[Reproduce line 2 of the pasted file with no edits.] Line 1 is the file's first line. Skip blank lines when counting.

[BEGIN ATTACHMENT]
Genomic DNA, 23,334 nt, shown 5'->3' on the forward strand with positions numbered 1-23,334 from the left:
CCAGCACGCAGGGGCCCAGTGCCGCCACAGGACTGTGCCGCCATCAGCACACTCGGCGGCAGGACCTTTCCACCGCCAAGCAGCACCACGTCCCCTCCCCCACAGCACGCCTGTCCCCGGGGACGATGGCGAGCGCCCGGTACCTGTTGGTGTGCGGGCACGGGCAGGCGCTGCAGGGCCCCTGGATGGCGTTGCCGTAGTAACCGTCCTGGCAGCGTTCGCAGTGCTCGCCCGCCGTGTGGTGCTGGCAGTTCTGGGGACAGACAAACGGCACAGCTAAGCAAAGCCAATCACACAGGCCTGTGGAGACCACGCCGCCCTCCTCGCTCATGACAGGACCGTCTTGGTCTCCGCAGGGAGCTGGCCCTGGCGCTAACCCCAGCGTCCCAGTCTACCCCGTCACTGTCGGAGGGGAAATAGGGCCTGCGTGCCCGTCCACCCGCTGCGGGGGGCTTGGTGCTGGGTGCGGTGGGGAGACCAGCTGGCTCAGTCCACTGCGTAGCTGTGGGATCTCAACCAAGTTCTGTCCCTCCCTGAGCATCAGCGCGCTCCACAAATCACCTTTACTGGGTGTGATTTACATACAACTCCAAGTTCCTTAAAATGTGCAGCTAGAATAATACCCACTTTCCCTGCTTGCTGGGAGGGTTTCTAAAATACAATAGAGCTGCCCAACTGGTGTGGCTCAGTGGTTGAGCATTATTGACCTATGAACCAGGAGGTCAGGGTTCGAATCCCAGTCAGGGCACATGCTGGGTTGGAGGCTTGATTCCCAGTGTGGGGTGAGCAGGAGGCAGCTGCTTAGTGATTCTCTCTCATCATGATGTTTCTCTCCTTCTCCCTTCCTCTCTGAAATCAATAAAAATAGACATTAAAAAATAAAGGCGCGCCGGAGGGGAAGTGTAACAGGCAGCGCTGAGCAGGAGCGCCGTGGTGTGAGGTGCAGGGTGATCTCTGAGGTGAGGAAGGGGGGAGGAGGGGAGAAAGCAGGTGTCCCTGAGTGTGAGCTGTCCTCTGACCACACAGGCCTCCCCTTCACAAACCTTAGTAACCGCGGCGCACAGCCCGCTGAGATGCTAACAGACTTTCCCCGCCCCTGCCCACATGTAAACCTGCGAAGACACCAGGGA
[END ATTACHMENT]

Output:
CCAGCACGCAGGGGCCCAGTGCCGCCACAGGACTGTGCCGCCATCAGCACACTCGGCGGCAGGACCTTTCCACCGCCAAGCAGCACCACGTCCCCTCCCCCACAGCACGCCTGTCCCCGGGGACGATGGCGAGCGCCCGGTACCTGTTGGTGTGCGGGCACGGGCAGGCGCTGCAGGGCCCCTGGATGGCGTTGCCGTAGTAACCGTCCTGGCAGCGTTCGCAGTGCTCGCCCGCCGTGTGGTGCTGGCAGTTCTGGGGACAGACAAACGGCACAGCTAAGCAAAGCCAATCACACAGGCCTGTGGAGACCACGCCGCCCTCCTCGCTCATGACAGGACCGTCTTGGTCTCCGCAGGGAGCTGGCCCTGGCGCTAACCCCAGCGTCCCAGTCTACCCCGTCACTGTCGGAGGGGAAATAGGGCCTGCGTGCCCGTCCACCCGCTGCGGGGGGCTTGGTGCTGGGTGCGGTGGGGAGACCAGCTGGCTCAGTCCACTGCGTAGCTGTGGGATCTCAACCAAGTTCTGTCCCTCCCTGAGCATCAGCGCGCTCCACAAATCACCTTTACTGGGTGTGATTTACATACAACTCCAAGTTCCTTAAAATGTGCAGCTAGAATAATACCCACTTTCCCTGCTTGCTGGGAGGGTTTCTAAAATACAATAGAGCTGCCCAACTGGTGTGGCTCAGTGGTTGAGCATTATTGACCTATGAACCAGGAGGTCAGGGTTCGAATCCCAGTCAGGGCACATGCTGGGTTGGAGGCTTGATTCCCAGTGTGGGGTGAGCAGGAGGCAGCTGCTTAGTGATTCTCTCTCATCATGATGTTTCTCTCCTTCTCCCTTCCTCTCTGAAATCAATAAAAATAGACATTAAAAAATAAAGGCGCGCCGGAGGGGAAGTGTAACAGGCAGCGCTGAGCAGGAGCGCCGTGGTGTGAGGTGCAGGGTGATCTCTGAGGTGAGGAAGGGGGGAGGAGGGGAGAAAGCAGGTGTCCCTGAGTGTGAGCTGTCCTCTGACCACACAGGCCTCCCCTTCACAAACCTTAGTAACCGCGGCGCACAGCCCGCTGAGATGCTAACAGACTTTCCCCGCCCCTGCCCACATGTAAACCTGCGAAGACACCAGGGA